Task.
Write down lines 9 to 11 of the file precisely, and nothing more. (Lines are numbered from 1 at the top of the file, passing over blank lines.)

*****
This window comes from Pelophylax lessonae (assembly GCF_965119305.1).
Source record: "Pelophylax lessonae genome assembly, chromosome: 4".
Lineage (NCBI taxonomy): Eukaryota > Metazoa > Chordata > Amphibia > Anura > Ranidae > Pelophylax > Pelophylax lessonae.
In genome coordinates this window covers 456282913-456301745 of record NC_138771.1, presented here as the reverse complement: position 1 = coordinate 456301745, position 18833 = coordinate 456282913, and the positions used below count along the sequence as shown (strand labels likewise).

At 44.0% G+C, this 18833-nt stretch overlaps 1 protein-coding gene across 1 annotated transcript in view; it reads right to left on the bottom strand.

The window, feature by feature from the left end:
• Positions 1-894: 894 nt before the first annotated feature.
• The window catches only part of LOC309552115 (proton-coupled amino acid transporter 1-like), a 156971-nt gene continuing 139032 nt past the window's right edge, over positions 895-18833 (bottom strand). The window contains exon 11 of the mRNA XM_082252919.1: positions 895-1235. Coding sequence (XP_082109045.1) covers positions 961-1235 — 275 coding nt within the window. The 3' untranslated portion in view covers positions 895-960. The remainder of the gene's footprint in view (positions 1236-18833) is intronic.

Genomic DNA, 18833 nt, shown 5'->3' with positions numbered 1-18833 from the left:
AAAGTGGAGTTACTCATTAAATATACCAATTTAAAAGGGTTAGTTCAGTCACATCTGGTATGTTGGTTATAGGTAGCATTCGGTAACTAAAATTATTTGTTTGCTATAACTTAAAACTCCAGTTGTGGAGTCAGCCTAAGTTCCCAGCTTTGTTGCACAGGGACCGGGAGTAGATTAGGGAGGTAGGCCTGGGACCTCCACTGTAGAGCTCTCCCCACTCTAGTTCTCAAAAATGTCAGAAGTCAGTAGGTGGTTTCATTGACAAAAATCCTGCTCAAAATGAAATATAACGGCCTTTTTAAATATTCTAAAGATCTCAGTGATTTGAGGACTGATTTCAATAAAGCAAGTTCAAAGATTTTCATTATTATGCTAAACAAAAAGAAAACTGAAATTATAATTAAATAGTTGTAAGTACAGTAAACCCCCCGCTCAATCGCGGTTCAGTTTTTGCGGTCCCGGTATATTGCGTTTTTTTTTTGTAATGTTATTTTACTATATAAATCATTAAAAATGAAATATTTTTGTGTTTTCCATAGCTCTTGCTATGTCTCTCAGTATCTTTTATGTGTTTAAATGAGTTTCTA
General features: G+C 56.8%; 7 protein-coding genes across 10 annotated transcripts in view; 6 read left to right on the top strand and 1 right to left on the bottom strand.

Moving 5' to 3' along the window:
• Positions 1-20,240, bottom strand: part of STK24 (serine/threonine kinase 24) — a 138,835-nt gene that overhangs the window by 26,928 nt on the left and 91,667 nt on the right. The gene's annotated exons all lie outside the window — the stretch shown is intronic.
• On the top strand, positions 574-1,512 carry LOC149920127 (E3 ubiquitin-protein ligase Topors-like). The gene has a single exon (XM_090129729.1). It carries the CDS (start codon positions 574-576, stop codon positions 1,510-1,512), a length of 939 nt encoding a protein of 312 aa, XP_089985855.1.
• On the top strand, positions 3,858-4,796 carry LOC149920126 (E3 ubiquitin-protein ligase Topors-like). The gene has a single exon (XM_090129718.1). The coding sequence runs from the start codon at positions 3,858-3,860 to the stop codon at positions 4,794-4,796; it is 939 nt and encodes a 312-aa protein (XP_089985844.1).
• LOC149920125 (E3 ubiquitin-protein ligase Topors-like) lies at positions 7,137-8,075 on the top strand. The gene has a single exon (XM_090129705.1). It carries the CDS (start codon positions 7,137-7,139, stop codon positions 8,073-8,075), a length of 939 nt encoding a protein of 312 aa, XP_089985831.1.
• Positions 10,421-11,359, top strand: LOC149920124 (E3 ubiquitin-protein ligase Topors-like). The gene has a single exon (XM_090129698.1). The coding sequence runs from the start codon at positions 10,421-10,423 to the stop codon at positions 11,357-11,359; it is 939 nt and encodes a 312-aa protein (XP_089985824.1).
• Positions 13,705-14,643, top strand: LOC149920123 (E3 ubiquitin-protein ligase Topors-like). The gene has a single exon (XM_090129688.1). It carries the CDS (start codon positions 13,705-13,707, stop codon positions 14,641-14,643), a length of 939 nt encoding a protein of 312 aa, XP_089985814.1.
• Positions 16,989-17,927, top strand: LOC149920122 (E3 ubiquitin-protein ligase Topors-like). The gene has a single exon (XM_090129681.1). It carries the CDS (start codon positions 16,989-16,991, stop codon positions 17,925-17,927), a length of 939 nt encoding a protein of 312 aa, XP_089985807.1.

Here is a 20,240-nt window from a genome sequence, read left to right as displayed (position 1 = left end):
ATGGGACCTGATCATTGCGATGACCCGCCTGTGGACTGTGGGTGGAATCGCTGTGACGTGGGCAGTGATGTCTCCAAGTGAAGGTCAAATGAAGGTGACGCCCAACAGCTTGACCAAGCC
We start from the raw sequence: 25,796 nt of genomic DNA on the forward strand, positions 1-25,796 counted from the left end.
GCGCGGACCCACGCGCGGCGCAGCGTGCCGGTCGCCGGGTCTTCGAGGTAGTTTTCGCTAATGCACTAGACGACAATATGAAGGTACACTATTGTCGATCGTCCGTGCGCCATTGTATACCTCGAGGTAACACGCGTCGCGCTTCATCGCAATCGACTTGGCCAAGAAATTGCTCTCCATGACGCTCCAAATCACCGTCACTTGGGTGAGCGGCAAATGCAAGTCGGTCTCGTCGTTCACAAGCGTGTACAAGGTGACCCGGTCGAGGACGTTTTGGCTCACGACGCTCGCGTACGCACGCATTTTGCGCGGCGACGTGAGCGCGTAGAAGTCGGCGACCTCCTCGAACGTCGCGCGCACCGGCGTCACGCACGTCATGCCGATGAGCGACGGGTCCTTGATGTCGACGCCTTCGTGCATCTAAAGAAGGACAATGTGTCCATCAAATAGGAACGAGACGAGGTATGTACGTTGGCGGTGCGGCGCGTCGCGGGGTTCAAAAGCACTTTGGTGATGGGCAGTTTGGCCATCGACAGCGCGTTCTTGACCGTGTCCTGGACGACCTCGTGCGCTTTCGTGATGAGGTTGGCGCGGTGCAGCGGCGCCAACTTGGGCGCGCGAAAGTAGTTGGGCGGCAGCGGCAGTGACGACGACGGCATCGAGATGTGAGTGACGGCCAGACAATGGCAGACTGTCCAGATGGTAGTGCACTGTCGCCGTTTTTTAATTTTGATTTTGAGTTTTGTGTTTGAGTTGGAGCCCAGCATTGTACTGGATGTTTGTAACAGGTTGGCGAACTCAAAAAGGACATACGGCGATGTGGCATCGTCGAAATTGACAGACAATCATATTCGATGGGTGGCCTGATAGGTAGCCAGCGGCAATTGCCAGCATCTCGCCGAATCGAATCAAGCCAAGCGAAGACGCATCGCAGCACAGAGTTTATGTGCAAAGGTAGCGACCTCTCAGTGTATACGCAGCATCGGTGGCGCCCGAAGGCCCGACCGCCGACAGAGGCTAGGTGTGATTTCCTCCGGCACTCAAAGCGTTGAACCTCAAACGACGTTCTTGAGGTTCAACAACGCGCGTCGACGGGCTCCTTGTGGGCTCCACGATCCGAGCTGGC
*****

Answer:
Genomic DNA, 18833 nt, shown 5'->3' with positions numbered 1-18833 from the left:
AAAGTGGAGTTACTCATTAAATATACCAATTTAAAAGGGTTAGTTCAGTCACATCTGGTATGTTGGTTATAGGTAGCATTCGGTAACTAAAATTATTTGTTTGCTATAACTTAAAACTCCAGTTGTGGAGTCAGCCTAAGTTCCCAGCTTTGTTGCACAGGGACCGGGAGTAGATTAGGGAGGTAGGCCTGGGACCTCCACTGTAGAGCTCTCCCCACTCTAGTTCTCAAAAATGTCAGAAGTCAGTAGGTGGTTTCATTGACAAAAATCCTGCTCAAAATGAAATATAACGGCCTTTTTAAATATTCTAAAGATCTCAGTGATTTGAGGACTGATTTCAATAAAGCAAGTTCAAAGATTTTCATTATTATGCTAAACAAAAAGAAAACTGAAATTATAATTAAATAGTTGTAAGTACAGTAAACCCCCCGCTCAATCGCGGTTCAGTTTTTGCGGTCCCGGTATATTGCGTTTTTTTTTTGTAATGTTATTTTACTATATAAATCATTAAAAATGAAATATTTTTGTGTTTTCCATAGCTCTTGCTATGTCTCTCAGTATCTTTTATGTGTTTAAATGAGTTTCTA
General features: G+C 56.8%; 7 protein-coding genes across 10 annotated transcripts in view; 6 read left to right on the top strand and 1 right to left on the bottom strand.